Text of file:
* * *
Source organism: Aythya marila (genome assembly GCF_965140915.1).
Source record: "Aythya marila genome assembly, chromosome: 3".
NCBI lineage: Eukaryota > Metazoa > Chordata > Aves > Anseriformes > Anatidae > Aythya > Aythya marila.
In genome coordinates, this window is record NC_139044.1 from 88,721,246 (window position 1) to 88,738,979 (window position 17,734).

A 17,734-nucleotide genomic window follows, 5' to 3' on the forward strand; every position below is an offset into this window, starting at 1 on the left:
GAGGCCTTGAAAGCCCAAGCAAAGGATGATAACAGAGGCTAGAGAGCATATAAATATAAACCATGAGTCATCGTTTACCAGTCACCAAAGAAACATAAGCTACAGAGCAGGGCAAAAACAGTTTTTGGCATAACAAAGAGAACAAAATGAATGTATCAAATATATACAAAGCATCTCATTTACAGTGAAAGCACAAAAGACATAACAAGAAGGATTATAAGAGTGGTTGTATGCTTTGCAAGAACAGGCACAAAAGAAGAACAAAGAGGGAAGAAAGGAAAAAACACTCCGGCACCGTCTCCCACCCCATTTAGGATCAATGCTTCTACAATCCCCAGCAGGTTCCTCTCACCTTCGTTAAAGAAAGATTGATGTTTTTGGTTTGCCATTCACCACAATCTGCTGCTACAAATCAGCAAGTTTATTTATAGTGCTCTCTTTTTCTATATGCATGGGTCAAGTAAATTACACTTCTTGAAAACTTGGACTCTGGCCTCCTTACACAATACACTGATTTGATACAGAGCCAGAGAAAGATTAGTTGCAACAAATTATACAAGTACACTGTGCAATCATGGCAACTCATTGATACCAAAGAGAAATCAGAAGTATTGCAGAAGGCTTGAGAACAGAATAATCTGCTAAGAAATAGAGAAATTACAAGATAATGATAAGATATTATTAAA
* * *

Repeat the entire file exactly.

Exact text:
Source organism: Aythya marila (genome assembly GCF_965140915.1).
Source record: "Aythya marila genome assembly, chromosome: 3".
NCBI lineage: Eukaryota > Metazoa > Chordata > Aves > Anseriformes > Anatidae > Aythya > Aythya marila.
In genome coordinates, this window is record NC_139044.1 from 88,721,246 (window position 1) to 88,738,979 (window position 17,734).

A 17,734-nucleotide genomic window follows, 5' to 3' on the forward strand; every position below is an offset into this window, starting at 1 on the left:
GAGGCCTTGAAAGCCCAAGCAAAGGATGATAACAGAGGCTAGAGAGCATATAAATATAAACCATGAGTCATCGTTTACCAGTCACCAAAGAAACATAAGCTACAGAGCAGGGCAAAAACAGTTTTTGGCATAACAAAGAGAACAAAATGAATGTATCAAATATATACAAAGCATCTCATTTACAGTGAAAGCACAAAAGACATAACAAGAAGGATTATAAGAGTGGTTGTATGCTTTGCAAGAACAGGCACAAAAGAAGAACAAAGAGGGAAGAAAGGAAAAAACACTCCGGCACCGTCTCCCACCCCATTTAGGATCAATGCTTCTACAATCCCCAGCAGGTTCCTCTCACCTTCGTTAAAGAAAGATTGATGTTTTTGGTTTGCCATTCACCACAATCTGCTGCTACAAATCAGCAAGTTTATTTATAGTGCTCTCTTTTTCTATATGCATGGGTCAAGTAAATTACACTTCTTGAAAACTTGGACTCTGGCCTCCTTACACAATACACTGATTTGATACAGAGCCAGAGAAAGATTAGTTGCAACAAATTATACAAGTACACTGTGCAATCATGGCAACTCATTGATACCAAAGAGAAATCAGAAGTATTGCAGAAGGCTTGAGAACAGAATAATCTGCTAAGAAATAGAGAAATTACAAGATAATGATAAGATATTATTAAA